19 Aug

7 Tips for Living Like a Local When You’re Travelling

Everyone has unique preferences concerning travel, but most people want to blend in and immerse themselves in the “true experience” of a place, instead of sticking out like a sore thumb. Even though you are a tourist when you visit a new city, it’s possible to not act like one, or at least to not be too obvious about it!

Here are 7 ways to live like a local when you’re travelling someplace new:

  1. Read about Local Events – Looking for an experience you’ll never forget? Search online for local festivals and cultural events around the time of your visit. Attend celebrations that reflect the culture of a place, and meet the locals too.Also join social media groups to learn about what’s happening in the city and how you’re expected to behave at cultural do’s.
  2. Learn to Communicate – If you have time, take a class in the native tongue, so you can talk with locals instead of just other tourists. If you don’t, use other methods of communication: A friendly smile is always a great start!Even if you’re not very good at languages, picking up a few words and phrases can help tremendously, especially “please” and “thank you”.
  3. Interact with Everyone – Socialize, accept invitations (within reason), talk to as many people as possible, and scour your network for local connections. People living in the city can point out the best places to visit, foods to eat, and much more.Ask backpackers and hostels about the “well-kept secrets” they’ve discovered, whether it’s a tiny pub or a local museum, and go see it!
  4. Take a Cab, Bus or Train – Leave the tour bus to the obvious tourists, and take public transport instead. Watch locals carry out their everyday routine when you’re in a bus or train, while you breathe in the sights, smells and sounds of their city.Take a cab, talk to the driver (be careful about the information you share, though), and ask about places to visit and things to see.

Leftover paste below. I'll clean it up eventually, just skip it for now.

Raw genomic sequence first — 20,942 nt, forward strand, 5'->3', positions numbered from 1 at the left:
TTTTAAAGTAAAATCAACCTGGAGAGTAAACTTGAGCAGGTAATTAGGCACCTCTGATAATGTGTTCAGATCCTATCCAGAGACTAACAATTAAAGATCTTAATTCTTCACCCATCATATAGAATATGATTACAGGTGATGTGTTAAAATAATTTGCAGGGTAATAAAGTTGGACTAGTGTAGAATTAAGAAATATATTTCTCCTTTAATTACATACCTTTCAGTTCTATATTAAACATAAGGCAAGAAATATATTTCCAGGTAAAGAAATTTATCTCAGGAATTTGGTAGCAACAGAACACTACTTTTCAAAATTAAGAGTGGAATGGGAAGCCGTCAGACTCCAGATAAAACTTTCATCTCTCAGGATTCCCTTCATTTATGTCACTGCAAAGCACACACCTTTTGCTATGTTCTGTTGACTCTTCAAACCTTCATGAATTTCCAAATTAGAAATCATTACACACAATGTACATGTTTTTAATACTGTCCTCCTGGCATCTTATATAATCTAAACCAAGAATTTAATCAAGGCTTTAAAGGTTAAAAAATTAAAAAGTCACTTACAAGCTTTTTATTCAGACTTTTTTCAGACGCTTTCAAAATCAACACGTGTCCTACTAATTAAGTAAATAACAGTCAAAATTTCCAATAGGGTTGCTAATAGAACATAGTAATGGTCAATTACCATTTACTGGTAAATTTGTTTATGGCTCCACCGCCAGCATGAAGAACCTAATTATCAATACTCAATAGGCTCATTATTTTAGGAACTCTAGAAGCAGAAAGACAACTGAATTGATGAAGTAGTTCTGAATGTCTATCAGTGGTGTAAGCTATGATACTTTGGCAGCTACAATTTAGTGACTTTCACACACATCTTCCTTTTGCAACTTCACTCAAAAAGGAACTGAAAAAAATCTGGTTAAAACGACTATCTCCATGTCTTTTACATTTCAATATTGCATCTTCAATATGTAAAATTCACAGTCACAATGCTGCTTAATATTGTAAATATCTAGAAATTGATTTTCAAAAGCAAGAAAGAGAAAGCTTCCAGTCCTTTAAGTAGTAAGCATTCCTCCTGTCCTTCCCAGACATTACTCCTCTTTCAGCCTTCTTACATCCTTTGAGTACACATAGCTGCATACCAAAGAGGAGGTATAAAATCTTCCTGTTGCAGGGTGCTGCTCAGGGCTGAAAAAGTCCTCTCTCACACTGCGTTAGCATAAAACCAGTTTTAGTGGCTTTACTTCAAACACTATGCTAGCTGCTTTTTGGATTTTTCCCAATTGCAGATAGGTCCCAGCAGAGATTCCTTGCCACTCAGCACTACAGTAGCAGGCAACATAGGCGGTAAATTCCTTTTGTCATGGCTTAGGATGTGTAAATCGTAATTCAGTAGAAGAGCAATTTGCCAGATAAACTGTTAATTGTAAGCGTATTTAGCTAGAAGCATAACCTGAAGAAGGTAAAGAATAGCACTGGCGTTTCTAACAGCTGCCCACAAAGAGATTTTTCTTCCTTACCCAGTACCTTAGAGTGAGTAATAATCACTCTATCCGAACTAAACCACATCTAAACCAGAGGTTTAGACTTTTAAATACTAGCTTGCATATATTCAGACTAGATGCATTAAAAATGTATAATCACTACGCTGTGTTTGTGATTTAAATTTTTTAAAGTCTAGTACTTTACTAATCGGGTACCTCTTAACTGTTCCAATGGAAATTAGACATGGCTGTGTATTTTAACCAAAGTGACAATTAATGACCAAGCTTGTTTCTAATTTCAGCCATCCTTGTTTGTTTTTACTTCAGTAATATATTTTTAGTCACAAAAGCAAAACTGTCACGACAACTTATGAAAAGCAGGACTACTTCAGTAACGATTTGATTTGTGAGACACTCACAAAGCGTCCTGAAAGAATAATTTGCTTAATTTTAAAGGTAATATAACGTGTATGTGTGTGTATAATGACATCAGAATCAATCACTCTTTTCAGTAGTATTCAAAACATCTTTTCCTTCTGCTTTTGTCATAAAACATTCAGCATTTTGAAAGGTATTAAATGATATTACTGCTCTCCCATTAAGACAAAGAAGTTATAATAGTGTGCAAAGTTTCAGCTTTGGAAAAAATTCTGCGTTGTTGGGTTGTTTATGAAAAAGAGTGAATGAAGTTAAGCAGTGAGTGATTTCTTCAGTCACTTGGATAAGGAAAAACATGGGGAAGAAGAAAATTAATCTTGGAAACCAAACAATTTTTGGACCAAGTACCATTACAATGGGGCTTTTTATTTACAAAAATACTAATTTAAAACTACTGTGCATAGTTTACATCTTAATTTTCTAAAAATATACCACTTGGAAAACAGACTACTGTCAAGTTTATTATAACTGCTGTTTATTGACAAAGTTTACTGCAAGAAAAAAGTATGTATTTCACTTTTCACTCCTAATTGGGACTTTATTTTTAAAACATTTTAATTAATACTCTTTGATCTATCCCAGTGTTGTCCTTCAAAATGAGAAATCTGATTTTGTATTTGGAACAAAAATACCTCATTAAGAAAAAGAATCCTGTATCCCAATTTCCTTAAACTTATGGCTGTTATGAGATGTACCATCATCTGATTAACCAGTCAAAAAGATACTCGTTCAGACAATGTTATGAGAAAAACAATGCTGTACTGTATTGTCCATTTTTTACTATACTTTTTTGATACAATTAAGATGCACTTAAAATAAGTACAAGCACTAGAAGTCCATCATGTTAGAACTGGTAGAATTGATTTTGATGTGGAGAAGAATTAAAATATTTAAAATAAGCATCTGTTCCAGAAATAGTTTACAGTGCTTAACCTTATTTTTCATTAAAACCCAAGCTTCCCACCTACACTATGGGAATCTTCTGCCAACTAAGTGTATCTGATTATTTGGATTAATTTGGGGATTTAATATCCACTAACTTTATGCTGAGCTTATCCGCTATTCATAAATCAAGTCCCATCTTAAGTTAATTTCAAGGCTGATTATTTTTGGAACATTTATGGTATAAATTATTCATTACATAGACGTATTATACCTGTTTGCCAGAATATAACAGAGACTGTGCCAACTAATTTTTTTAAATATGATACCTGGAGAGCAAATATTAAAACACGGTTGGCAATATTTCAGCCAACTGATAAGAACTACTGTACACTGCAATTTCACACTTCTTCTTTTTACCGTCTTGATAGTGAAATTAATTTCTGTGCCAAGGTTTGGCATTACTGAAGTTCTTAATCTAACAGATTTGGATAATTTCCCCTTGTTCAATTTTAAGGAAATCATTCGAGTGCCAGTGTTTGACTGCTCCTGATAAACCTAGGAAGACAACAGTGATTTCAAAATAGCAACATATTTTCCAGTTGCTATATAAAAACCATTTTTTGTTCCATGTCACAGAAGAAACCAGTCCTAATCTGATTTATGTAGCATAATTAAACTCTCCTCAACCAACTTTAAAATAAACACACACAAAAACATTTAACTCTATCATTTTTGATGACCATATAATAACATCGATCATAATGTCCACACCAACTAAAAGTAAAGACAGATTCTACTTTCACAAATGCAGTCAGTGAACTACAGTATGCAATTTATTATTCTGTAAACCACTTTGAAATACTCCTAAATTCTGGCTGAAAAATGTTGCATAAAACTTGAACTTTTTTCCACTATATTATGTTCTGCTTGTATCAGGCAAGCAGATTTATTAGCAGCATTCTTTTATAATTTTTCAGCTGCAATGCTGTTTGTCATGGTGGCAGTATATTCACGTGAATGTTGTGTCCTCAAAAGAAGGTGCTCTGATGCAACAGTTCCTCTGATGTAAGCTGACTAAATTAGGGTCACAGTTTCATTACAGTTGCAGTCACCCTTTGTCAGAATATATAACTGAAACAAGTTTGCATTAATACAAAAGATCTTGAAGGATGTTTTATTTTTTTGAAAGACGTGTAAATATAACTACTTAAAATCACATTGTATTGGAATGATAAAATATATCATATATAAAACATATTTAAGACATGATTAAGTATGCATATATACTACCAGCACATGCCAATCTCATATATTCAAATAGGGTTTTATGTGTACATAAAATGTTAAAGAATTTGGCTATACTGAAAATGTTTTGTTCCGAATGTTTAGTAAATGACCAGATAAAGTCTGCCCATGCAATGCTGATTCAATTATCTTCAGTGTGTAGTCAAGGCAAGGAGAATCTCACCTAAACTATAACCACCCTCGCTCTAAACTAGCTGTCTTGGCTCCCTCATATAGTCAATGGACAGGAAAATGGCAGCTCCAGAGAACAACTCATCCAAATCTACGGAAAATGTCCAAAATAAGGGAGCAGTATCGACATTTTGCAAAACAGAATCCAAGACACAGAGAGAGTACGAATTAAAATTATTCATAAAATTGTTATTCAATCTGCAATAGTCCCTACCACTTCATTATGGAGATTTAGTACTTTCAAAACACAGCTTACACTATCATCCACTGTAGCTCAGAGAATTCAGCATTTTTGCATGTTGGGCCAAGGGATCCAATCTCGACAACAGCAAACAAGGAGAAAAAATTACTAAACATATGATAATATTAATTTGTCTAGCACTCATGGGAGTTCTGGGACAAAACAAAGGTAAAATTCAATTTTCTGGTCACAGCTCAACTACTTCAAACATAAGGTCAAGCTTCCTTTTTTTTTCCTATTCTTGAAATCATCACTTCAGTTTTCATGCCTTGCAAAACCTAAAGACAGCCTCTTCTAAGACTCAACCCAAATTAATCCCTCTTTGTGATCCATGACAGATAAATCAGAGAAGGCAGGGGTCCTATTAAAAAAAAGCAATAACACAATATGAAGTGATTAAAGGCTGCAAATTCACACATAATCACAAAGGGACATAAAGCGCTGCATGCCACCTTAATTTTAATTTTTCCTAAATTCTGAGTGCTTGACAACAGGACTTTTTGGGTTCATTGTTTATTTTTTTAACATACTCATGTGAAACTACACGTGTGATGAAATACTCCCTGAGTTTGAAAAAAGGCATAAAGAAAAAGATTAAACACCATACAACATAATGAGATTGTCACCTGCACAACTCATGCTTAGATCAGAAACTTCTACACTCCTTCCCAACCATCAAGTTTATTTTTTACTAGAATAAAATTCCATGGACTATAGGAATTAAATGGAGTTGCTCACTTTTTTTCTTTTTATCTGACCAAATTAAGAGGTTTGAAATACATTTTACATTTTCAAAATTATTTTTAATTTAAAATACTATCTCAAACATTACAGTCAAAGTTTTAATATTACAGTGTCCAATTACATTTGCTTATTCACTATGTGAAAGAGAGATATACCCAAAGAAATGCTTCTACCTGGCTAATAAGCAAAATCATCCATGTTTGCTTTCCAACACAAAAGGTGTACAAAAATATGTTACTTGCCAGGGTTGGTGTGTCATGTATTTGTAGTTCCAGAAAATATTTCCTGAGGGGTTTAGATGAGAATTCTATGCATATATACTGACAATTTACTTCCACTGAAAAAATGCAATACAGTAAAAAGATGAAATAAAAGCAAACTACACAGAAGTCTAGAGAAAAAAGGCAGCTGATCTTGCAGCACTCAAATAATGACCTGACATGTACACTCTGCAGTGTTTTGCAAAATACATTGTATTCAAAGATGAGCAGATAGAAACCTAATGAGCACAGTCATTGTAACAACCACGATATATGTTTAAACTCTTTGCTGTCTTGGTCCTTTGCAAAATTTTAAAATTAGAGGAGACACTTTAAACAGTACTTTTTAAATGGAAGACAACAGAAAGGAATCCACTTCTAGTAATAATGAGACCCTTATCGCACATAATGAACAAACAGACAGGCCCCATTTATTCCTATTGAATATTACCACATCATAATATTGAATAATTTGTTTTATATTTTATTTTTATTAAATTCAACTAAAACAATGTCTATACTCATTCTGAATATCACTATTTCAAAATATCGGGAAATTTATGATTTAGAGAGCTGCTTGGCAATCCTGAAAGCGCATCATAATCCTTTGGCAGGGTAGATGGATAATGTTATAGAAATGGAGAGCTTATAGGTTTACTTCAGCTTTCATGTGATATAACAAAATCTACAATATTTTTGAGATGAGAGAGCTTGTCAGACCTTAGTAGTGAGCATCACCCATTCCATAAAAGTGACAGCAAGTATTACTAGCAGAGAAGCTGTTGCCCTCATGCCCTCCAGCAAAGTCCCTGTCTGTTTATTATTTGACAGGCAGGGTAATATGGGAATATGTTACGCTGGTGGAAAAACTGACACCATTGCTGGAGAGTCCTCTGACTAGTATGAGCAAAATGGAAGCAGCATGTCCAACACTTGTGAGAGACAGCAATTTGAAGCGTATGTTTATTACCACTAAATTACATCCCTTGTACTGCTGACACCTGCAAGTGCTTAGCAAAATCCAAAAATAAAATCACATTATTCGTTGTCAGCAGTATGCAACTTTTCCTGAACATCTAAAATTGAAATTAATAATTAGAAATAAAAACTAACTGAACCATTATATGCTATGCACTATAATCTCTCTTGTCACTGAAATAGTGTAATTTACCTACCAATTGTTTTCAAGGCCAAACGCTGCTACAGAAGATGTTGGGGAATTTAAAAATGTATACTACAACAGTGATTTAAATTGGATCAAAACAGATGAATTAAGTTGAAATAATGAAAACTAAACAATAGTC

5. Eat Like the Locals – Sample local specialties instead of familiar chain restaurants and tourist trail eateries. Try a snack from a street-side cart or a native brew you’ve never heard of, and experience the culture of a place through its food and drink.Traveller’s belly could happen even if you’re eating only at guidebook-recommended joints, so take the chance. It’ll be worth it!
  6. Skip the Familiar – Instead of staying at a fancy hotel with “tourists”, try couch-surfing or searching for backpackers and hostels to meet others like you. You may be tempted to sign up for planned sightseeing tours and hit the tourist hotspots, but visit them on your own instead.Try something outside your comfort zone, take a map and wander off, explore the neighbourhood, and make unique memories!
  7. Volunteer for Social Activities – There’s no better way to meet like-minded locals than by pitching in with them for a cause. Social activities help your personal growth and fulfilment, and they transcend language barriers almost completely.Spend an afternoon helping with a food donation or neighbourhood clean-up drive, and you’ll feel even more connected to the local pulse.

Bonus Tip – Don’t Do Something the Locals Wouldn’t

Make sure you’re being polite, friendly, and above all, respectful of the culture and heritage of a city. This (as opposed to “that idiot tourist who tried to jump into the fountain for kicks”) will make for a safer and more memorable trip, for the right reasons.

Face it, you may act like a fool at some point. Then again, everyone does (even the locals), so don’t beat yourself up if it happens!

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